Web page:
Of the shields, there is only one find that can be considered here, the aforementioned member of the first group: B 5526, Opstryn, Stryn, N.B., where there is a shield of the type R 565. In a presumably double funeral (B 5800, Ytre Arne, Haus, S.B.) there are oval buckles of type R 652. We can moreover note a find from Nordre Virrik, Sandeherred, J.L. (Ab. 1893 p. 93), where there have supposedly been several graves in one mound, but where there among the collected items also were oval buckles as R 652.
Finally, we shall look at the two finds where the swords should show type X at an older typological stage (fig. 128). In find C 5397 ff. from Vestrum, Hedrum there is an axe blade closest to type K and furthermore a rattle of a later variety. In find B 860-63 from Skeie, Kvinnherred, S.B. (fig. 128) there are spear points of the I-type and furthermore axe blades of the K-type.  Both finds belong most likely to the first half of the 10th century. I shall mention that the entire N-type, which at least for some individual specimens can be assumed to have a connection with type X, was dated to the latter part of the 9th century or the beginning of the 10th century.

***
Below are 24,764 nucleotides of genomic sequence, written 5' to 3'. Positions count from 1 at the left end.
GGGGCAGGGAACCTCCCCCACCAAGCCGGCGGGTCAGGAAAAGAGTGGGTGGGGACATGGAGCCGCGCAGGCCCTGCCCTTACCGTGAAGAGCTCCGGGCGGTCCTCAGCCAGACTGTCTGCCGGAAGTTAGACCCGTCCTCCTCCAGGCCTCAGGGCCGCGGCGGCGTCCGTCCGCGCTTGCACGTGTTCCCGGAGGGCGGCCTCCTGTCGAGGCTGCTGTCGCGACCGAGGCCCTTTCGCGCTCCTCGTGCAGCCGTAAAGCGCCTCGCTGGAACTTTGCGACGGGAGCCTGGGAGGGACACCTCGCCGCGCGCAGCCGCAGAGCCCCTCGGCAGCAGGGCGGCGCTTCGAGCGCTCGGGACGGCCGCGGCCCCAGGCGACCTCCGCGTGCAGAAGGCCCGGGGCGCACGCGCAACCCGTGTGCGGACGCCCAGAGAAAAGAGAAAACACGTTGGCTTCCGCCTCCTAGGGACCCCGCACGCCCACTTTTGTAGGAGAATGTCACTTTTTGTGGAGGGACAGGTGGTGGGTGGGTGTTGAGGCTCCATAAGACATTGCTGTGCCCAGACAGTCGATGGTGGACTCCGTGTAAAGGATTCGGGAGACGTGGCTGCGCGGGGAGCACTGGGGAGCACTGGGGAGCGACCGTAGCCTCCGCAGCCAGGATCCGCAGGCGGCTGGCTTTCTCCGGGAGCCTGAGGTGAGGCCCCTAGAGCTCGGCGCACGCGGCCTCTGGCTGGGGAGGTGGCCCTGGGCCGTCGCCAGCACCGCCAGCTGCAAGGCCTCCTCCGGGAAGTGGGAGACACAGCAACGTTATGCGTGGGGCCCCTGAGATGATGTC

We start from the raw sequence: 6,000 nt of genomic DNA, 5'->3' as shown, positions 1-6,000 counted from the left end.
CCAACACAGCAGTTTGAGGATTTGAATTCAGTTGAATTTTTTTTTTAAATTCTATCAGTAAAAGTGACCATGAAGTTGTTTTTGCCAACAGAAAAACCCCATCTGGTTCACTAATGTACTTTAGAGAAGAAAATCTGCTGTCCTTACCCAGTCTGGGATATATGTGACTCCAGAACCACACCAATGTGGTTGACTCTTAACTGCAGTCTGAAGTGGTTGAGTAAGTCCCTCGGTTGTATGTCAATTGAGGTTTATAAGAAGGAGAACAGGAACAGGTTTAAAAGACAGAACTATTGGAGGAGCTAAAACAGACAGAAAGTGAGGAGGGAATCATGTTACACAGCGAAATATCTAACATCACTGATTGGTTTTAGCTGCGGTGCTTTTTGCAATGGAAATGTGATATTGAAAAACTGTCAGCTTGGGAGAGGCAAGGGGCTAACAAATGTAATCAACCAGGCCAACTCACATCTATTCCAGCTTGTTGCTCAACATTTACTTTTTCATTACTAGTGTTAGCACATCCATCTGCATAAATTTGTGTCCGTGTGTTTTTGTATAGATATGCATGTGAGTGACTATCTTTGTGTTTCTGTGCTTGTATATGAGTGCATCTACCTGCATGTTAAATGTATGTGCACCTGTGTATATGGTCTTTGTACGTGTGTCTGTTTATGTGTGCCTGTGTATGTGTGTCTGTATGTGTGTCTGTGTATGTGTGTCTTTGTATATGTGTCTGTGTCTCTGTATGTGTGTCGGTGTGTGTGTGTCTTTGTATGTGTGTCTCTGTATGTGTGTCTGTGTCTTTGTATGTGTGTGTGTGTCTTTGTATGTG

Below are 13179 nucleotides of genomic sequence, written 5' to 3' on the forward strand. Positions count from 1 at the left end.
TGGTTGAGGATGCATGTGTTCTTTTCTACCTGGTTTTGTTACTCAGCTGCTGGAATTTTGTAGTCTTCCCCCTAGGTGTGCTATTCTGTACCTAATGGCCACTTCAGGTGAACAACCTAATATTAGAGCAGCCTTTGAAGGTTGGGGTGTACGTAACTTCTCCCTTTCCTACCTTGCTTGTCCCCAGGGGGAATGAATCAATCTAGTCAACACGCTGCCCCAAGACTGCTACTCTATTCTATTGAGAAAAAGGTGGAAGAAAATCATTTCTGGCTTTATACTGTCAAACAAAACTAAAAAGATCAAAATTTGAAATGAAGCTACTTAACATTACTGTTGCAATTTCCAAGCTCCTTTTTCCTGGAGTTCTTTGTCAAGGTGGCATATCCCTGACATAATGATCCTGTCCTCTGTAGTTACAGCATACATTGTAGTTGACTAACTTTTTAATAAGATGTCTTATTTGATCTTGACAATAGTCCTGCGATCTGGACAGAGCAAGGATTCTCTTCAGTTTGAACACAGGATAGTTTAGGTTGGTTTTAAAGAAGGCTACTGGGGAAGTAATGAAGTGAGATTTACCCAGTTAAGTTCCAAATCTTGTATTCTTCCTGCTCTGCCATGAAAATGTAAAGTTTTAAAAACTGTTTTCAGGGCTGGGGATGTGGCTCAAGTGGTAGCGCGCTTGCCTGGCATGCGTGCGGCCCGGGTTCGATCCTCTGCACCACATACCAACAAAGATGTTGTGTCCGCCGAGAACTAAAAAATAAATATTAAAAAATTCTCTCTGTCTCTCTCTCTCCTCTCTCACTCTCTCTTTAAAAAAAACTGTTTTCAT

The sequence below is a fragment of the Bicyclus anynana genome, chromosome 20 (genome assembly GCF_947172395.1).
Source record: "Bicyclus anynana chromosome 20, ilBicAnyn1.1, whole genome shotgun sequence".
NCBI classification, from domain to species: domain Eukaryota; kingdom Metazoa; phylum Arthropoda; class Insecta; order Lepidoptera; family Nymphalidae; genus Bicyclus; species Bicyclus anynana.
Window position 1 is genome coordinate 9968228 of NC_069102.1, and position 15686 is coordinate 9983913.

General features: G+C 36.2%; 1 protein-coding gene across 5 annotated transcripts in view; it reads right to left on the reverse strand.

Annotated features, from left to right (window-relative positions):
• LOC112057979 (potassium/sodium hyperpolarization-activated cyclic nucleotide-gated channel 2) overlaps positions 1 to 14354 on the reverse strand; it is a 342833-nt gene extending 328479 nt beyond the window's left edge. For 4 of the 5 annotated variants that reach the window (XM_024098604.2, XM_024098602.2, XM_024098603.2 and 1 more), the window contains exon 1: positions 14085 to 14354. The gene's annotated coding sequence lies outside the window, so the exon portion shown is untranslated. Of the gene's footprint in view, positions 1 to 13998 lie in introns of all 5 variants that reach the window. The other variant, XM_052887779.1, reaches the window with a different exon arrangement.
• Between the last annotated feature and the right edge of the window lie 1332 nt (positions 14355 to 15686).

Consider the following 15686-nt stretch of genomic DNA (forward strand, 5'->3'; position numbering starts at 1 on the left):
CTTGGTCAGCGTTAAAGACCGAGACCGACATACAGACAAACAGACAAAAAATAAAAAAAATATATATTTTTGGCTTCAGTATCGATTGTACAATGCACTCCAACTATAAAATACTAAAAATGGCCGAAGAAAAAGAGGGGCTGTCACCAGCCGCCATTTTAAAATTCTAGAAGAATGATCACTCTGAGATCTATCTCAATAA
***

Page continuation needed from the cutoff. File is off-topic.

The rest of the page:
Furthermore, other [types of] swords are also found together with swords of type X. In the previously mentioned find B 5207 from Nomedal in Hyllestad, there is a sword of type Y; the same is the case in B 878-80 from Eidnes, Ullensvang. In a third find, B 5161 from Nes, Hammerø there is a sword of type O. Finally we have a fourth find in Bergens Museum, also mentioned earlier, B 5800 from Ytre Arne, Haus, S.B., where there is a sword of type P.